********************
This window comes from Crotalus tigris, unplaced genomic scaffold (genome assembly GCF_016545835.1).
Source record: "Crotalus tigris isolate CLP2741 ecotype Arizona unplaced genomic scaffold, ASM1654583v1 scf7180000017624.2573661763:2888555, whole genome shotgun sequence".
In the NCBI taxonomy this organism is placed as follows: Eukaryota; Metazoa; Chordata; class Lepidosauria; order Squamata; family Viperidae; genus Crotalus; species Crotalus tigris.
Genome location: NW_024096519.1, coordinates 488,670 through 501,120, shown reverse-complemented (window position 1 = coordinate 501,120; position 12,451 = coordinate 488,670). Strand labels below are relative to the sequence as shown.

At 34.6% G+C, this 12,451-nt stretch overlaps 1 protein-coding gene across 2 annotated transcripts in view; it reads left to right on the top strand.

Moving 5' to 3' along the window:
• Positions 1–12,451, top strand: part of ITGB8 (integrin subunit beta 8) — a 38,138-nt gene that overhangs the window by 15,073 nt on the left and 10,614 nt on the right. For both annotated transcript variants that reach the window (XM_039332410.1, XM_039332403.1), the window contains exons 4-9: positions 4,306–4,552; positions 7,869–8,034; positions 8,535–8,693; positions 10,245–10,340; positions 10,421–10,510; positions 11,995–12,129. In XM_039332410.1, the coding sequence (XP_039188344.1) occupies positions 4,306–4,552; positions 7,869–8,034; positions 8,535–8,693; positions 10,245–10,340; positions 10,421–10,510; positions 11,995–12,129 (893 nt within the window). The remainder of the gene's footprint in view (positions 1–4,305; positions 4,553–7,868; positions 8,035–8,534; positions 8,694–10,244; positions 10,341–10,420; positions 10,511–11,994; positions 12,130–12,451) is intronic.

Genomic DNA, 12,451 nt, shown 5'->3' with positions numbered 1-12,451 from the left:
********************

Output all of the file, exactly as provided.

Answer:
This window comes from Crotalus tigris, unplaced genomic scaffold (genome assembly GCF_016545835.1).
Source record: "Crotalus tigris isolate CLP2741 ecotype Arizona unplaced genomic scaffold, ASM1654583v1 scf7180000017624.2573661763:2888555, whole genome shotgun sequence".
In the NCBI taxonomy this organism is placed as follows: Eukaryota; Metazoa; Chordata; class Lepidosauria; order Squamata; family Viperidae; genus Crotalus; species Crotalus tigris.
Genome location: NW_024096519.1, coordinates 488,670 through 501,120, shown reverse-complemented (window position 1 = coordinate 501,120; position 12,451 = coordinate 488,670). Strand labels below are relative to the sequence as shown.

At 34.6% G+C, this 12,451-nt stretch overlaps 1 protein-coding gene across 2 annotated transcripts in view; it reads left to right on the top strand.

Moving 5' to 3' along the window:
• Positions 1–12,451, top strand: part of ITGB8 (integrin subunit beta 8) — a 38,138-nt gene that overhangs the window by 15,073 nt on the left and 10,614 nt on the right. For both annotated transcript variants that reach the window (XM_039332410.1, XM_039332403.1), the window contains exons 4-9: positions 4,306–4,552; positions 7,869–8,034; positions 8,535–8,693; positions 10,245–10,340; positions 10,421–10,510; positions 11,995–12,129. In XM_039332410.1, the coding sequence (XP_039188344.1) occupies positions 4,306–4,552; positions 7,869–8,034; positions 8,535–8,693; positions 10,245–10,340; positions 10,421–10,510; positions 11,995–12,129 (893 nt within the window). The remainder of the gene's footprint in view (positions 1–4,305; positions 4,553–7,868; positions 8,035–8,534; positions 8,694–10,244; positions 10,341–10,420; positions 10,511–11,994; positions 12,130–12,451) is intronic.

Genomic DNA, 12,451 nt, shown 5'->3' with positions numbered 1-12,451 from the left: